“We’re happy with that,” she said. “It’s a huge cost-savings.”

Of those who attend a community college before they decide to transfer on to a four-year college, both Black and Folken said they’ve seen the cost benefits.

“Thirty percent of the (high school) seniors here continue on to Kirkwood,” Folken offered. By attending JREC, some earn between 12-30 college credits. “That’s an average amount,” said Folken. They had one exception; one local high school student earned his associate degree before he graduated from high school. “It’s a $1,000-$5,000 cost savings. It’s important to note that people can travel within a 25-mile radius to come here and earn an associate degree.”

Black commended their partner schools for committing to the Kirkwood mission of serving the community. “It was a huge risk to them,” she said. “Even when some experience declining enrollment, they continue to send students here because it’s the right thing to do for these kids.”

JREC also works hand-in-hand with the Monticello community. When the Georgia Pacific plant closed, many long-time employees were laid off. JREC offered skilled classes for these people to take, learn a new trade and get back into the workforce again.

Other community-related functions at JREC over the past five years have included Kirkwood for Kids, the Jones County Leadership Program and job fairs with local industries.

“We respond to the community’s needs and those of our partners,” said Folken.

JREC is also home to the alternative high school, serving four area school districts. The Monticello Transition Program also sends students to JREC. Those kids are earning one college credit and Folken said are considered Kirkwood students. They tour the local and main campuses and learn life skills such as how an office works, answering phones, interviewing skills, keyboarding and more.

“It’s inspiring,” Folken said of the transition students coming out for classes. “It gives them ownership.”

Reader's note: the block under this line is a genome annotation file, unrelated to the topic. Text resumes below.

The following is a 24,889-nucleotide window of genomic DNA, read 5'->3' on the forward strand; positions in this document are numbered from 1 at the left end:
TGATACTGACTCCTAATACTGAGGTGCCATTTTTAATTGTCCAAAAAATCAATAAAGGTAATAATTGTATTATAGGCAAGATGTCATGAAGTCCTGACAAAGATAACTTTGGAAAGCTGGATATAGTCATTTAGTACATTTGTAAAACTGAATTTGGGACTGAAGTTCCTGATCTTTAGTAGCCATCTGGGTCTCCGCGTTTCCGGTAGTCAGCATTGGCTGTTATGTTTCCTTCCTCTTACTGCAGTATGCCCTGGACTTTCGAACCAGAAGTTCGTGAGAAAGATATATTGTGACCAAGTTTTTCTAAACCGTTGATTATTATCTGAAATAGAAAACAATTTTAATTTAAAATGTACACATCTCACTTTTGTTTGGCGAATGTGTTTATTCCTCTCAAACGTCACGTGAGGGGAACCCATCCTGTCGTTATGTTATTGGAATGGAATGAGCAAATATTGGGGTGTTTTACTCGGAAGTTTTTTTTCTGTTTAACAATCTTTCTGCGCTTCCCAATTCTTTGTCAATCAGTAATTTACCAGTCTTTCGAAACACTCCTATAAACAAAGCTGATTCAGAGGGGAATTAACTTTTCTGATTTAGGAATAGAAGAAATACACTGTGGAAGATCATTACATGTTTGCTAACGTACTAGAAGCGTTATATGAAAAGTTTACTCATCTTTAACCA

In bringing in new courses, JREC meets with its regional partners and receives input from businesses/industries in the area.

“We revisit our curriculum every year, look at what changes we want to make and what we can do,” Folken added.

“It’s pretty much a well-oiled machine here,” complimented Black.

With JREC working so well, Black said this center has been a model for the three other regional and county centers Kirkwood is building and planning for now.

“That’s the bigger story,” she said. “There are rich opportunities here. It’s a really unique model. Each center will have its own unique flavor.”

Black and Folken said other community colleges have come to JREC for tours to see how they can offer something similar in other parts of the state.

Just as JREC celebrates five years of success in this community, the ribbon-cutting ceremony for Kirkwood’s Linn County center was held a couple of weeks ago, and the new Johnson County facility just broke ground.

“Five years later, we’ve come a long way,” Black said fondly. After serving as local director for over 20 years, she’s now working at the main Kirkwood campus. Folken was promoted as assistant director and Craig Stadtmueller came on as the career development coordinator.

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PHOTO: Cody Lahr  and Jared Marr (background) get to work in the Advanced Manufacturing class at JREC. After a math lesson, the students applied their math skills to program the machines. JREC prides itself on providing hands-on experience for its students. (Photo by Kim Brooks)